That is all for now.  As always, thanks for reading!

November 15, 2015

Four Years

We have just finished up our fourth year of living in the lovely country of Nicaragua.  Currently we find ourselves in a considerably different place than when we reflected at this time last year when we were enjoying a respite in the U.S. with friends, family and a cold climate.  This year, we are working for different employers and are learning what it means to be parents!  In the same format that we used for our first, second and third years we want to share with you how this last year has gone.  We hope that you enjoy reading.

Things we love:

  • Our daughter - Estela! In case you have not heard, on September 29th, our sweet little girl became a part of our family.  Our lives have changed to say the least.  Beyond that we are thrilled, working out what this new phase of life looks like, and seeking to love our little one dearly.
  • The land - We have spent a lot of time traveling and enjoying the beautiful Nicaragua that surrounds us.  We have spent time on the beach, in the mountains, hiking volcanoes and traveled out to the Caribbean coast on a couple of occasions, one for a quinceañera and another for work.
  • Nicaraguan beaches - We are making a point of visiting the ocean each month this year.  Our thought process tells us that Minnesota is far from warm tropical beaches, thus we are making the most of it!  It also helps us, more specifically myself (Kevin), deal with the heat.  Estela joined us for her first ever beach visits in October and November and loved playing in the sand and water.
  • Our Nicaraguan friends and family – Life continues here and our friendships are why we have continued to stay.  This year brought joy and sadness as we remember those lost and the challenges that life brings, while celebrating the accomplishments and milestones with those dear to us here in Nicaragua.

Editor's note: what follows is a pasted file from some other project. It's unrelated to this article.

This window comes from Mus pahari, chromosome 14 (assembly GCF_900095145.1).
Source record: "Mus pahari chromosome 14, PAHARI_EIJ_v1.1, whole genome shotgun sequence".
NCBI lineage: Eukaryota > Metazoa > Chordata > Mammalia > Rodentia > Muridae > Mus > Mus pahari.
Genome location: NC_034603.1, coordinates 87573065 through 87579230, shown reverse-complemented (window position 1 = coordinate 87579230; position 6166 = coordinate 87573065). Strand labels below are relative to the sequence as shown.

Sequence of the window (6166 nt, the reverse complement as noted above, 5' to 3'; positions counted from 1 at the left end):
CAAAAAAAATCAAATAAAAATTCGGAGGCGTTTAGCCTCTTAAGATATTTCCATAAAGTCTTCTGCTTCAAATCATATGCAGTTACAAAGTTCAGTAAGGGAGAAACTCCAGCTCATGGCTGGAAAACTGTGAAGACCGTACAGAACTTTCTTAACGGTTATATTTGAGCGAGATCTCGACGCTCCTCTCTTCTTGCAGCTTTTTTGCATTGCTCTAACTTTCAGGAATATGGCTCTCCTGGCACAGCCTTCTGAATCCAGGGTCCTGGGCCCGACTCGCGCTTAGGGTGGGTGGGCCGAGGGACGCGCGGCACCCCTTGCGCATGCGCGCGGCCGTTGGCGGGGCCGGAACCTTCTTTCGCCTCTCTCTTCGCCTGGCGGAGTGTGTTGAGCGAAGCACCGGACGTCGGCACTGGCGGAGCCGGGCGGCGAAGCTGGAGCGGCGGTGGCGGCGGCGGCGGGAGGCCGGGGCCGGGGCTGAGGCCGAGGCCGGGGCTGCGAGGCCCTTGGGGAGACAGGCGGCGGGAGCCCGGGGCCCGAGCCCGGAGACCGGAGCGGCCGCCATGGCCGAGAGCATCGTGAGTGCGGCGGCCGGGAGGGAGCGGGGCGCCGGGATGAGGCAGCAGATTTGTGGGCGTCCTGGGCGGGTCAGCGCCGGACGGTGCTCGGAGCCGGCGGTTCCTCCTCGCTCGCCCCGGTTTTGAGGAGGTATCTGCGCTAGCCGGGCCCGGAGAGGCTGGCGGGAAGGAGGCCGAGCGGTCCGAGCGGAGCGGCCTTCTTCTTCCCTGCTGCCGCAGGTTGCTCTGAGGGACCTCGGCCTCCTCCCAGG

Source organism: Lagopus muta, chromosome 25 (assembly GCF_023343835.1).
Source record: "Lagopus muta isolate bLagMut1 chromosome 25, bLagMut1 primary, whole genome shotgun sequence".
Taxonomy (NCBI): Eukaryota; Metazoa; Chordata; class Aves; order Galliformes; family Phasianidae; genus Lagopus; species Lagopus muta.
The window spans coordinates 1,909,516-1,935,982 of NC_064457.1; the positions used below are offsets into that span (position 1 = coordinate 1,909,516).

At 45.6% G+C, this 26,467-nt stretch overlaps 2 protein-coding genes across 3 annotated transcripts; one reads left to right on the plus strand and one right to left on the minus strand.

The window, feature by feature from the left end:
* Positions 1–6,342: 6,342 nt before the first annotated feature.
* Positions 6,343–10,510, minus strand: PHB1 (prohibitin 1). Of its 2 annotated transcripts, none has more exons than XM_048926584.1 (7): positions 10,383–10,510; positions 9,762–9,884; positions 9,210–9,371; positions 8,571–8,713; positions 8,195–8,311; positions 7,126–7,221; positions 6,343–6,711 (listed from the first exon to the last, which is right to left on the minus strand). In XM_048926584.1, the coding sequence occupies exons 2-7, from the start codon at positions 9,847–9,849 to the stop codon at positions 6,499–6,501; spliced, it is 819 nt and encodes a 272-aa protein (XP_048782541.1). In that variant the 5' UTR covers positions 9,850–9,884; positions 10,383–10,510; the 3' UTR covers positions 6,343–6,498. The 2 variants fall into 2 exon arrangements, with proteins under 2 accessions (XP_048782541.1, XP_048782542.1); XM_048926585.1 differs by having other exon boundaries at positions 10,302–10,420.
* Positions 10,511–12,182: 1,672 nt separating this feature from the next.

• Nicaraguan food – One should not be surprised to know that food has made it onto the list every year.  This year we have really enjoyed learning about how to prepare our Nicaraguan favorites.  We still frequent the local eateries, but you are now more likely to find a Nicaraguan dish being prepared in our very own kitchen.  We are also continuing to eat all the various fruits and vegetables that we can get our hands on as they are astoundingly delicious.
  • Nicaraguan sports – Having the opportunity to go to a Nicaraguan a world cup qualifying game was spectacular.  Not only did we witness a really exciting game, but we also got to join in the celebration of Nicaragua.  The pride that we saw exhibited on this night was incredible.  To sing Nicaraguan traditional songs, the national anthem, wave a large Nicaraguan flag and root for the national team made this night one that we will never forget.  Beyond that, we always enjoy a Sunday afternoon baseball game at the national stadium.

Things we find difficult:

  • Cultural difference – At some level Cassie and I are strangers in this land.  We are continually learning about where we come from and where we are now.
  • Not like mom used to do – We are constantly open to new things and really do seek to learn from our Nicaraguan brothers and sisters. However, there are some things that we find a bit more challenging.  A minor example is a Nicaraguan neighbor telling me that I was cutting a tomato wrong and that by doing so I would burn my mouth because of the acid.  A larger example would be parenting ideas and styles.
  • Being white, Spanish acquisition, violence against women and children and knowing how to respond to those around us, especially those in abject poverty, all remain difficult.  Who knew there would be no easy answers to any of these challenges?  That being said, we continually strive to bring hope and joy each day to those that we encounter and are thankful for the hope and joy we receive from others.